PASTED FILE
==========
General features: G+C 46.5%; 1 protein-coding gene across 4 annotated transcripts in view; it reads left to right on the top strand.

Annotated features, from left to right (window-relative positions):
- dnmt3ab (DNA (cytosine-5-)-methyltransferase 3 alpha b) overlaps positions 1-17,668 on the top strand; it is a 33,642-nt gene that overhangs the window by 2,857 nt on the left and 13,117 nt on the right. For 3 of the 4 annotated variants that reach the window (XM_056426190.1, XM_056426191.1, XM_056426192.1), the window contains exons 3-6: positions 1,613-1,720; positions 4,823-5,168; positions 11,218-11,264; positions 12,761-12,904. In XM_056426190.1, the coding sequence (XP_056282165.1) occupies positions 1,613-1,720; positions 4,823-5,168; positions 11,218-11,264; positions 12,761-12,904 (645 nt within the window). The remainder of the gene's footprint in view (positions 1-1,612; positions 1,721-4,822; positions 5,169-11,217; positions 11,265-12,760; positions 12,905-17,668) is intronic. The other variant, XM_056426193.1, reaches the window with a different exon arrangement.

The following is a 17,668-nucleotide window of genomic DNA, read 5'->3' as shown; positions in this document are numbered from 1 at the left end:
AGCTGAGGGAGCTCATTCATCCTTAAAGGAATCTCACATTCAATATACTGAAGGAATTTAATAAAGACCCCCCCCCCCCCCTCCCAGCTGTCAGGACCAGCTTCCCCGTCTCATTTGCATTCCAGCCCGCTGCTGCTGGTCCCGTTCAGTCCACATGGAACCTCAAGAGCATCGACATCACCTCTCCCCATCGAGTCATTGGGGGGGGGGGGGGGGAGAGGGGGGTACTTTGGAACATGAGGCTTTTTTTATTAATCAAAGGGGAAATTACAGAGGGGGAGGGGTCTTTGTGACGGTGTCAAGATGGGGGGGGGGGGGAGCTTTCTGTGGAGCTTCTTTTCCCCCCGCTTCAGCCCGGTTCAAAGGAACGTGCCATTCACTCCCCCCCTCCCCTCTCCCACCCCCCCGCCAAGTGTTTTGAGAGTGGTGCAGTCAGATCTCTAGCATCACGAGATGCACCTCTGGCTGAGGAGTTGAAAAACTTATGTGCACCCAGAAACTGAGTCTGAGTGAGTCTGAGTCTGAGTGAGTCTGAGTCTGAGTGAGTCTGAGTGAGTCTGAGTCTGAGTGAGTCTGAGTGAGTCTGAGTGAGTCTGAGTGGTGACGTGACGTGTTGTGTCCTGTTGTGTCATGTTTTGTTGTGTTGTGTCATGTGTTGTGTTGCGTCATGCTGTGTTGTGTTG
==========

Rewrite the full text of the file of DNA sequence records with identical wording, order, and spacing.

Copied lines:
General features: G+C 46.5%; 1 protein-coding gene across 4 annotated transcripts in view; it reads left to right on the top strand.

Annotated features, from left to right (window-relative positions):
- dnmt3ab (DNA (cytosine-5-)-methyltransferase 3 alpha b) overlaps positions 1-17,668 on the top strand; it is a 33,642-nt gene that overhangs the window by 2,857 nt on the left and 13,117 nt on the right. For 3 of the 4 annotated variants that reach the window (XM_056426190.1, XM_056426191.1, XM_056426192.1), the window contains exons 3-6: positions 1,613-1,720; positions 4,823-5,168; positions 11,218-11,264; positions 12,761-12,904. In XM_056426190.1, the coding sequence (XP_056282165.1) occupies positions 1,613-1,720; positions 4,823-5,168; positions 11,218-11,264; positions 12,761-12,904 (645 nt within the window). The remainder of the gene's footprint in view (positions 1-1,612; positions 1,721-4,822; positions 5,169-11,217; positions 11,265-12,760; positions 12,905-17,668) is intronic. The other variant, XM_056426193.1, reaches the window with a different exon arrangement.

The following is a 17,668-nucleotide window of genomic DNA, read 5'->3' as shown; positions in this document are numbered from 1 at the left end:
AGCTGAGGGAGCTCATTCATCCTTAAAGGAATCTCACATTCAATATACTGAAGGAATTTAATAAAGACCCCCCCCCCCCCCTCCCAGCTGTCAGGACCAGCTTCCCCGTCTCATTTGCATTCCAGCCCGCTGCTGCTGGTCCCGTTCAGTCCACATGGAACCTCAAGAGCATCGACATCACCTCTCCCCATCGAGTCATTGGGGGGGGGGGGGGGGAGAGGGGGGTACTTTGGAACATGAGGCTTTTTTTATTAATCAAAGGGGAAATTACAGAGGGGGAGGGGTCTTTGTGACGGTGTCAAGATGGGGGGGGGGGGGAGCTTTCTGTGGAGCTTCTTTTCCCCCCGCTTCAGCCCGGTTCAAAGGAACGTGCCATTCACTCCCCCCCTCCCCTCTCCCACCCCCCCGCCAAGTGTTTTGAGAGTGGTGCAGTCAGATCTCTAGCATCACGAGATGCACCTCTGGCTGAGGAGTTGAAAAACTTATGTGCACCCAGAAACTGAGTCTGAGTGAGTCTGAGTCTGAGTGAGTCTGAGTCTGAGTGAGTCTGAGTGAGTCTGAGTCTGAGTGAGTCTGAGTGAGTCTGAGTGAGTCTGAGTGGTGACGTGACGTGTTGTGTCCTGTTGTGTCATGTTTTGTTGTGTTGTGTCATGTGTTGTGTTGCGTCATGCTGTGTTGTGTTG